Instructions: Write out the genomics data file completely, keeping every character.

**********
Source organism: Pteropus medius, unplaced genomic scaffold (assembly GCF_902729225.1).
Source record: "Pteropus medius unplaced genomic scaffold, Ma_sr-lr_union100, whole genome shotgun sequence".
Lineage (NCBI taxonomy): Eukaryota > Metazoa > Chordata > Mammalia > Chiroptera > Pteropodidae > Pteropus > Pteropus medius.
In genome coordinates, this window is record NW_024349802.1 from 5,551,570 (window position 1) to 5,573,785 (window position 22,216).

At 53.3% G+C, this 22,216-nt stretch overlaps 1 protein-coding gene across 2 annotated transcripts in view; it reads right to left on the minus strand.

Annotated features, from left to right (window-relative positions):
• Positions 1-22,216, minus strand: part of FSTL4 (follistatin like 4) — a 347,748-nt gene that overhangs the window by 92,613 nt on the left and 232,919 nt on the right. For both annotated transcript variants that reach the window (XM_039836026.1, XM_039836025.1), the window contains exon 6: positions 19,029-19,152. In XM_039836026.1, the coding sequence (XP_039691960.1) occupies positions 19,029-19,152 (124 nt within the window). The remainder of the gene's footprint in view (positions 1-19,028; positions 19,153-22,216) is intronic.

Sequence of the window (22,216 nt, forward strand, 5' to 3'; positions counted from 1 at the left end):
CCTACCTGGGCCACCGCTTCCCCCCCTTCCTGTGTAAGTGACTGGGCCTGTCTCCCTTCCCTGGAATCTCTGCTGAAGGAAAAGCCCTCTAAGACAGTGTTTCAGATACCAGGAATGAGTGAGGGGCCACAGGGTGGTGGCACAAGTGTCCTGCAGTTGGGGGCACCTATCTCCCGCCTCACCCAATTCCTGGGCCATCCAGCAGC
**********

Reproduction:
Source organism: Pteropus medius, unplaced genomic scaffold (assembly GCF_902729225.1).
Source record: "Pteropus medius unplaced genomic scaffold, Ma_sr-lr_union100, whole genome shotgun sequence".
Lineage (NCBI taxonomy): Eukaryota > Metazoa > Chordata > Mammalia > Chiroptera > Pteropodidae > Pteropus > Pteropus medius.
In genome coordinates, this window is record NW_024349802.1 from 5,551,570 (window position 1) to 5,573,785 (window position 22,216).

At 53.3% G+C, this 22,216-nt stretch overlaps 1 protein-coding gene across 2 annotated transcripts in view; it reads right to left on the minus strand.

Annotated features, from left to right (window-relative positions):
• Positions 1-22,216, minus strand: part of FSTL4 (follistatin like 4) — a 347,748-nt gene that overhangs the window by 92,613 nt on the left and 232,919 nt on the right. For both annotated transcript variants that reach the window (XM_039836026.1, XM_039836025.1), the window contains exon 6: positions 19,029-19,152. In XM_039836026.1, the coding sequence (XP_039691960.1) occupies positions 19,029-19,152 (124 nt within the window). The remainder of the gene's footprint in view (positions 1-19,028; positions 19,153-22,216) is intronic.

Sequence of the window (22,216 nt, forward strand, 5' to 3'; positions counted from 1 at the left end):
CCTACCTGGGCCACCGCTTCCCCCCCTTCCTGTGTAAGTGACTGGGCCTGTCTCCCTTCCCTGGAATCTCTGCTGAAGGAAAAGCCCTCTAAGACAGTGTTTCAGATACCAGGAATGAGTGAGGGGCCACAGGGTGGTGGCACAAGTGTCCTGCAGTTGGGGGCACCTATCTCCCGCCTCACCCAATTCCTGGGCCATCCAGCAGC